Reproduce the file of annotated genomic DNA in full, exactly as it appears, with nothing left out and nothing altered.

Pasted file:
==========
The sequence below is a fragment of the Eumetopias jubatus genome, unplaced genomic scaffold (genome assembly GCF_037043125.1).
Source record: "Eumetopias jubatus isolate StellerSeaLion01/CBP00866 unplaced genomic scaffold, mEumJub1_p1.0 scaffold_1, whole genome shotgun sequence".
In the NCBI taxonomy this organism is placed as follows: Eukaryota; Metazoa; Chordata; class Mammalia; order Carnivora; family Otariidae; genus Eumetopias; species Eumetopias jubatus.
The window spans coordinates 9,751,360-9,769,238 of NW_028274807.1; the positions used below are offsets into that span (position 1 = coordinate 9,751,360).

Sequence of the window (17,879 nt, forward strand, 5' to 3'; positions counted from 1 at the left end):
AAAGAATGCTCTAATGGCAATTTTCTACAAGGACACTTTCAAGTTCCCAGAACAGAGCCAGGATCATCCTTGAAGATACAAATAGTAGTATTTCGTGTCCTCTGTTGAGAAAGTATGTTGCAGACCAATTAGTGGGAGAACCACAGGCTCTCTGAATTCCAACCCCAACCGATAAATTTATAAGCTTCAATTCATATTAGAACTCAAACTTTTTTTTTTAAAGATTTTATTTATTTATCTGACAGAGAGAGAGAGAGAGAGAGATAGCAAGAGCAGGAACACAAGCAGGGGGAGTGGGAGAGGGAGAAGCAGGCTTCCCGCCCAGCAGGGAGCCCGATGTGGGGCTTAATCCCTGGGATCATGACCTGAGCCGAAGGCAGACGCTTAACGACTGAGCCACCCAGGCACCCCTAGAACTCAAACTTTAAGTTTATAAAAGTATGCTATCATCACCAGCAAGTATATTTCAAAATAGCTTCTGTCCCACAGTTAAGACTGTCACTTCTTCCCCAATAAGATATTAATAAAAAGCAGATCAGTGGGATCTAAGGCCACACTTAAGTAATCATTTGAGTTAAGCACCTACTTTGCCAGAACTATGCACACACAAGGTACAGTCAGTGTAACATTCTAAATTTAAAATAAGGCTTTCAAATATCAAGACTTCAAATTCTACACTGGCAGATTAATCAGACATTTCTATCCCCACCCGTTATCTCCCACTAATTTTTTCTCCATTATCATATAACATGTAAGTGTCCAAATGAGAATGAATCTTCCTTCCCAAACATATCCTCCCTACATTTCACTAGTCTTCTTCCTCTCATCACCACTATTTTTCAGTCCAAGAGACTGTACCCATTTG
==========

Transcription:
The sequence below is a fragment of the Eumetopias jubatus genome, unplaced genomic scaffold (genome assembly GCF_037043125.1).
Source record: "Eumetopias jubatus isolate StellerSeaLion01/CBP00866 unplaced genomic scaffold, mEumJub1_p1.0 scaffold_1, whole genome shotgun sequence".
In the NCBI taxonomy this organism is placed as follows: Eukaryota; Metazoa; Chordata; class Mammalia; order Carnivora; family Otariidae; genus Eumetopias; species Eumetopias jubatus.
The window spans coordinates 9,751,360-9,769,238 of NW_028274807.1; the positions used below are offsets into that span (position 1 = coordinate 9,751,360).

Sequence of the window (17,879 nt, forward strand, 5' to 3'; positions counted from 1 at the left end):
AAAGAATGCTCTAATGGCAATTTTCTACAAGGACACTTTCAAGTTCCCAGAACAGAGCCAGGATCATCCTTGAAGATACAAATAGTAGTATTTCGTGTCCTCTGTTGAGAAAGTATGTTGCAGACCAATTAGTGGGAGAACCACAGGCTCTCTGAATTCCAACCCCAACCGATAAATTTATAAGCTTCAATTCATATTAGAACTCAAACTTTTTTTTTTAAAGATTTTATTTATTTATCTGACAGAGAGAGAGAGAGAGAGAGATAGCAAGAGCAGGAACACAAGCAGGGGGAGTGGGAGAGGGAGAAGCAGGCTTCCCGCCCAGCAGGGAGCCCGATGTGGGGCTTAATCCCTGGGATCATGACCTGAGCCGAAGGCAGACGCTTAACGACTGAGCCACCCAGGCACCCCTAGAACTCAAACTTTAAGTTTATAAAAGTATGCTATCATCACCAGCAAGTATATTTCAAAATAGCTTCTGTCCCACAGTTAAGACTGTCACTTCTTCCCCAATAAGATATTAATAAAAAGCAGATCAGTGGGATCTAAGGCCACACTTAAGTAATCATTTGAGTTAAGCACCTACTTTGCCAGAACTATGCACACACAAGGTACAGTCAGTGTAACATTCTAAATTTAAAATAAGGCTTTCAAATATCAAGACTTCAAATTCTACACTGGCAGATTAATCAGACATTTCTATCCCCACCCGTTATCTCCCACTAATTTTTTCTCCATTATCATATAACATGTAAGTGTCCAAATGAGAATGAATCTTCCTTCCCAAACATATCCTCCCTACATTTCACTAGTCTTCTTCCTCTCATCACCACTATTTTTCAGTCCAAGAGACTGTACCCATTTG